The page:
I'm a big fan of historical novels and even with redesigning my website and writing new lectures for FGS, I did get in a lot of reading. I'm currently reading Fall of Giants by Ken Follett which follows five families (Russian, German, English, Welsh and American) leading up to, and during World War I. It is the first book of a trilogy about the 20th Century. (Follett also wrote one of my all time favorites, Pillars of the Earth about the building of a cathedral in England during the middle ages.) I'm also getting ready for an upcoming 15 day Panama Canal cruise where I will be doing at least seven lectures (more if we end up sailing around any hurricanes <g>). To me, there’s nothing more relaxing than sitting in a deck chair (out of the sun) with a good book. I have a large library of reference books on Ireland and other places, but they typically aren’t what I want to read on vacation, nor do I want to read a history book...give me a good novel.
So how does that fit with genealogy? Historical novels provide a great deal of background information about the time and place in which our ancestors lived. You probably have some concept of southern life just before and during the civil war from Gone with the Wind. There are excellent novels set in Ireland. One of my favorites (and on my recommended list for anything doing Irish research) is The Dublin Saga: The Princes of Ireland and The Rebels of Ireland by Edward Rutherford. These two novels cover the period from the druids through the Irish civil war in the 1920’s. Since many of us will never be able to trace our ancestors in Ireland earlier than the 1800s, these books give a picture of what life was like and traces the roots of the “troubles” that exist in Ireland today. Next summer I'll not only be traveling to Ireland for research, but I'll be joining the Key Chorale for a 10 day choral tour of Ireland and Scotland so I've also recommended these books to the Chorale participants. If your ancestry isn’t Irish, check out some of Rutherford’s other historical novels (none are lightweight <g>)...London, Sarum, Russka and New York all provide a fascinating history (similar to Michner).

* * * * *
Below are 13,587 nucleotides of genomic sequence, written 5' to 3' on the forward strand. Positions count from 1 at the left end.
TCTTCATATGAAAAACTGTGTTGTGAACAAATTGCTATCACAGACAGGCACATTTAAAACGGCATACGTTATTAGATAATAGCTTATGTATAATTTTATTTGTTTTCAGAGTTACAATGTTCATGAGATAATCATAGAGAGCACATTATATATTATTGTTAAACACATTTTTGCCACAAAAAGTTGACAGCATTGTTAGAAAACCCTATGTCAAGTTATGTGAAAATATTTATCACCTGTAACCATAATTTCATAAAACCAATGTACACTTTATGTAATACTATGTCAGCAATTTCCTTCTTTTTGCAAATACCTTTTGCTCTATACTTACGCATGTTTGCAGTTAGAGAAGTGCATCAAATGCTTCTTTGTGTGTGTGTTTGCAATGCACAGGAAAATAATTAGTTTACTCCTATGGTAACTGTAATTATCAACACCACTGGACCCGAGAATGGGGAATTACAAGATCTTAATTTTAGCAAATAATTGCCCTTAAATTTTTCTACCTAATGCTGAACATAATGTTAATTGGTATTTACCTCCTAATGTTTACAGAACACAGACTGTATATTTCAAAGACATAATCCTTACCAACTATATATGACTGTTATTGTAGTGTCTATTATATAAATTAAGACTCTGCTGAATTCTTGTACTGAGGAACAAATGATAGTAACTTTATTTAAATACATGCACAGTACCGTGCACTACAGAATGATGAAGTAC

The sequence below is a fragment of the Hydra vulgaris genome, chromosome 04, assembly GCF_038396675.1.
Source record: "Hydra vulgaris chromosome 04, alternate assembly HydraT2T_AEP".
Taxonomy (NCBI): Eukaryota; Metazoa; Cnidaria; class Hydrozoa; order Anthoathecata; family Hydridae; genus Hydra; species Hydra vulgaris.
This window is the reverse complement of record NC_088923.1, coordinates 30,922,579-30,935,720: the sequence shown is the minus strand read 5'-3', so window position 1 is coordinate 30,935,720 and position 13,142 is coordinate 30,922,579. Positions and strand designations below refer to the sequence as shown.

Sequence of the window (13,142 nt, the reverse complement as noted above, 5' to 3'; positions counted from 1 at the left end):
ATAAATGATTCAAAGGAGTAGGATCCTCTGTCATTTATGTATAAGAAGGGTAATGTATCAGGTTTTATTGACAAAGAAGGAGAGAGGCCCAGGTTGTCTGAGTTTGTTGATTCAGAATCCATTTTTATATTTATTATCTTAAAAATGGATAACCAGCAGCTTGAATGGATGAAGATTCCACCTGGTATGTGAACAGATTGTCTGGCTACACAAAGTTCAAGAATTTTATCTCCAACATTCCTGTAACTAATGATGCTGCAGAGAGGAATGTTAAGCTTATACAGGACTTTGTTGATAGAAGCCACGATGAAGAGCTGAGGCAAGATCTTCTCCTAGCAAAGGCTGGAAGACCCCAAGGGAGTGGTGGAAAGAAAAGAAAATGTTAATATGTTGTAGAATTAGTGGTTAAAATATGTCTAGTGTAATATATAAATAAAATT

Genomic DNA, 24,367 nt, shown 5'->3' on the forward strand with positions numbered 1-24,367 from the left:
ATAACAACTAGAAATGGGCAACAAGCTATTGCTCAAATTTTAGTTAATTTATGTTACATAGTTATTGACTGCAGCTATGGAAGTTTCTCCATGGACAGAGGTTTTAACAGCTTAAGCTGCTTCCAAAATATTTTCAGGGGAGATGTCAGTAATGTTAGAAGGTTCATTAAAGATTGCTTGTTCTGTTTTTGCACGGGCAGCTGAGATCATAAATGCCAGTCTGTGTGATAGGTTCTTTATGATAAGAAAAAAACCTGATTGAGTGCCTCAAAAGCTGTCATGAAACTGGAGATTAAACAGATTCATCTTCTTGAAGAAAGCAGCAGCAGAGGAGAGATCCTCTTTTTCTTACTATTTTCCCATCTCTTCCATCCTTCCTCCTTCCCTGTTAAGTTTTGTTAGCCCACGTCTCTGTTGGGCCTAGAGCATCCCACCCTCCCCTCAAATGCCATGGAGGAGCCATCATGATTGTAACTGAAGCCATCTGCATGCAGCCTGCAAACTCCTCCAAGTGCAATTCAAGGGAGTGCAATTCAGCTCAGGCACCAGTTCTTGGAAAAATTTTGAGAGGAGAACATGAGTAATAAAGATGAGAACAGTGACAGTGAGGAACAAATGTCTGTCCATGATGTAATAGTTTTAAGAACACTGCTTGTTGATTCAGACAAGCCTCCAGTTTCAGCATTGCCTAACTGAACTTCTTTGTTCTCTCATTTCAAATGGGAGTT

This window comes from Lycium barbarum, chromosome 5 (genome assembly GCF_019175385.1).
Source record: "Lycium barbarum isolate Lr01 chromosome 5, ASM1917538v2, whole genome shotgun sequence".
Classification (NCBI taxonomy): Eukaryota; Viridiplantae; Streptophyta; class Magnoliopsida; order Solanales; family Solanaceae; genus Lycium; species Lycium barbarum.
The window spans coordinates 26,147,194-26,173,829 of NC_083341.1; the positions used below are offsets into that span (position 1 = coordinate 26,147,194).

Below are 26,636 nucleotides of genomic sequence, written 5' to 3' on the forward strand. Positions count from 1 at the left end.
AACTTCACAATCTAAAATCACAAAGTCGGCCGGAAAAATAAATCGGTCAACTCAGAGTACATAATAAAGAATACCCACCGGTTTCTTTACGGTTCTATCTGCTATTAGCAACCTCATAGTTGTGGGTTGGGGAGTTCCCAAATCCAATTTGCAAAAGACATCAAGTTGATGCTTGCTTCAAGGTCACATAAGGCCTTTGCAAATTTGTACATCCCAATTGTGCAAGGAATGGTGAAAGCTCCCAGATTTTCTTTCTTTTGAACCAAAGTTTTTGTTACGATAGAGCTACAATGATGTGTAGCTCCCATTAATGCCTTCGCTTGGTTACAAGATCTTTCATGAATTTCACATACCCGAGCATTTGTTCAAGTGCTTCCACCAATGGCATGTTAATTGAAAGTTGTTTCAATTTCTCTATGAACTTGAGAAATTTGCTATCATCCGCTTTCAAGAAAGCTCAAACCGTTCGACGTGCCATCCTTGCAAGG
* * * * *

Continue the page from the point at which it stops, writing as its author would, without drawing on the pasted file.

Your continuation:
Another author who writes about Ireland is Frank Delaney. His novel, Ireland, is about an Irish storyteller or seanachi. Shannon is the story of a priest, who, suffering from “shell shock” after World War I, visits Ireland in 1922 to try and trace his family, knowing only that they came from the area of the Shannon River (sound familiar?). This fragile individual is set down in Ireland at the time of the Irish civil war, and like all novels, although the story is fiction, the historical facts (including the death of Michael Collins) are real. Another of his books about Ireland is Tipperary and his newest book is The Matchmaker of Kenmare.
Not all of my reading is about Ireland. I thoroughly enjoyed The Physick Book of Deliverane Dane, the story of a grad student who discovers the story of her ancestor, killed as a witch. I read this book on my iPad using the Kindle reader. I also have the Nook reader, iBooks and most recently OverDrive, which allows me to take out eBooks from my local library for free. When I'm traveling, it sure beats carrying a bunch of books (and I will have a bunch of books on it for my upcoming trip). Another book on my iPad is Enemies of the People: My Family's Journey to America by Kati Marton. This autobiographical novel of life in communist Hungary delves into the history of her journalist parents of Jewish descent and their escape to Washington, DC.
Check out your library catalog searching on Ireland or Irish (or any other ethnicity or location) to learn about the times that shaped your ancestors lives. You can also order these books from Amazon through my store.